25 September 2019
The New York State Department of Financial Services (NYSDFS) has become the first US state financial regulator to join the Network of Central Banks and Supervisors for Greening the Financial System (NGFS).
It will also join the Sustainable Insurance Forum (SIF) of insurance supervisors.
Frank Elderson, chair of the NGFS and an executive director of supervision at Dutch central bank DNB, said: “As this is the first member from the US in this group of the willing, I see this as another encouraging sign of growing global momentum for greening the financial system in the financial regulatory community.”
The NYSDFS is a department of the New York state government responsible for regulating financial services and products, including those subject to the New York insurance, banking and financial services laws.
Linda Lacewell, NYSDFS superintendent, said: “As the federal government continues to deny climate change and rolls back important regulations designed to sustain our planet for future generations, New York is once again leading the way to contribute solutions to a real and growing problem."
Speaking at Environmental Finance’s Insurance and Climate Risk conference in New York last week, Lacewell said: “The DFS takes the threat of climate change seriously and expects the industries we regulate to do the same.”
Among other recommendations, she encouraged insurers in the state to “strongly consider” following the lead of others who have prepared a report in line with the recommendations of the Task Force on Climate-related Financial Disclosures.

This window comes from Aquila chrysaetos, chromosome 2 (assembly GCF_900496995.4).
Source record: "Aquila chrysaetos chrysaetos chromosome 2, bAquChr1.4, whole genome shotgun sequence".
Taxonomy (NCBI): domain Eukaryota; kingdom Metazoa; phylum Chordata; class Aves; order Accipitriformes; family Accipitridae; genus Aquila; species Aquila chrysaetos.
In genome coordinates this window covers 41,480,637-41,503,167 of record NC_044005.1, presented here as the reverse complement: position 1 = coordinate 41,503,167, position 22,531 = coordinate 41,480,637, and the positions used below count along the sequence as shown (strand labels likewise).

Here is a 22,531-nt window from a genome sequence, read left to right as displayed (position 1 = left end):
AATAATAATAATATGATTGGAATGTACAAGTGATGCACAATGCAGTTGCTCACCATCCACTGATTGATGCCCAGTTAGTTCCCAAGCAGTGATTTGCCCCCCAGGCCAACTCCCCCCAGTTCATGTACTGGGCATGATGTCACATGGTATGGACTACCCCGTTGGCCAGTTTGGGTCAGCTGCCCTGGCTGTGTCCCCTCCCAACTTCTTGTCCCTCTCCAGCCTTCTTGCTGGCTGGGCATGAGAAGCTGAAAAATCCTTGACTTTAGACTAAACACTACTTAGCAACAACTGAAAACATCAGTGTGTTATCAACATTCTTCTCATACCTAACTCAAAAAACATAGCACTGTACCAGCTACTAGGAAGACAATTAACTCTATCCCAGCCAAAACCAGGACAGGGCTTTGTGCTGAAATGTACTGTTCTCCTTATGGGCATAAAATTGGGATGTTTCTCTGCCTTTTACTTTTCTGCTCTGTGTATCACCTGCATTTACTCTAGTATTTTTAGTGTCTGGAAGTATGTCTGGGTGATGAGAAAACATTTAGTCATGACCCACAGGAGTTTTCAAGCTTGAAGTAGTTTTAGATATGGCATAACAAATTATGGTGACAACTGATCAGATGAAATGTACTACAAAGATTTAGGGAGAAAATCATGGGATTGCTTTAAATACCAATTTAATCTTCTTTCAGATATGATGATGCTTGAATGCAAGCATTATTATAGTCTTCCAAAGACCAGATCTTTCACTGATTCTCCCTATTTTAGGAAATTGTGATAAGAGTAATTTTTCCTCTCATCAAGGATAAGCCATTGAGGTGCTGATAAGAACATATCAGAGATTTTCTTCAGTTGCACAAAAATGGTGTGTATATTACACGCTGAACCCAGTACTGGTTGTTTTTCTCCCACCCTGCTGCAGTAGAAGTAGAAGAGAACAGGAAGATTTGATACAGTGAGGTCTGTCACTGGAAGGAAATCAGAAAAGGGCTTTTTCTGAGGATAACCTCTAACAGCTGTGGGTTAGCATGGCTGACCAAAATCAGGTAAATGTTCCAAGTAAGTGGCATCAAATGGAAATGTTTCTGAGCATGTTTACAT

Extreme weather events, such as recent flooding in upstate New York, are becoming more common, the NYSDFS said.
The organisation already requires its regulated insurers to have business continuity plans and submit annual disaster preparedness response plans to safeguard their operations. This helps to ensure they continue serving customers during a disaster, and NYSDFS provides guidance on how to do so, it said.
The NGFS was founded in December 2017 to enable central banks and supervisors to share best practices on how they can take action to minimise the risks posed by climate change to firms operating in their jurisdictions.
NGFS’s 42 members represent jurisdictions that account for more than half of all global emissions, and cover about two-thirds of the global ‘systemically important’ banks and insurers.
Central bank members include the Bank of England, Banque de France, Norges Bank, Deutsche Bundesbank, the European Central Bank and the People’s Bank of China. However, the US Federal Reserve is not currently a member.
The NGFS published a landmark report in April, and promised to develop, over the next 12 months, voluntary guidelines on scenario-based risk analysis and best practices for incorporating sustainability criteria into central banks’ portfolio management.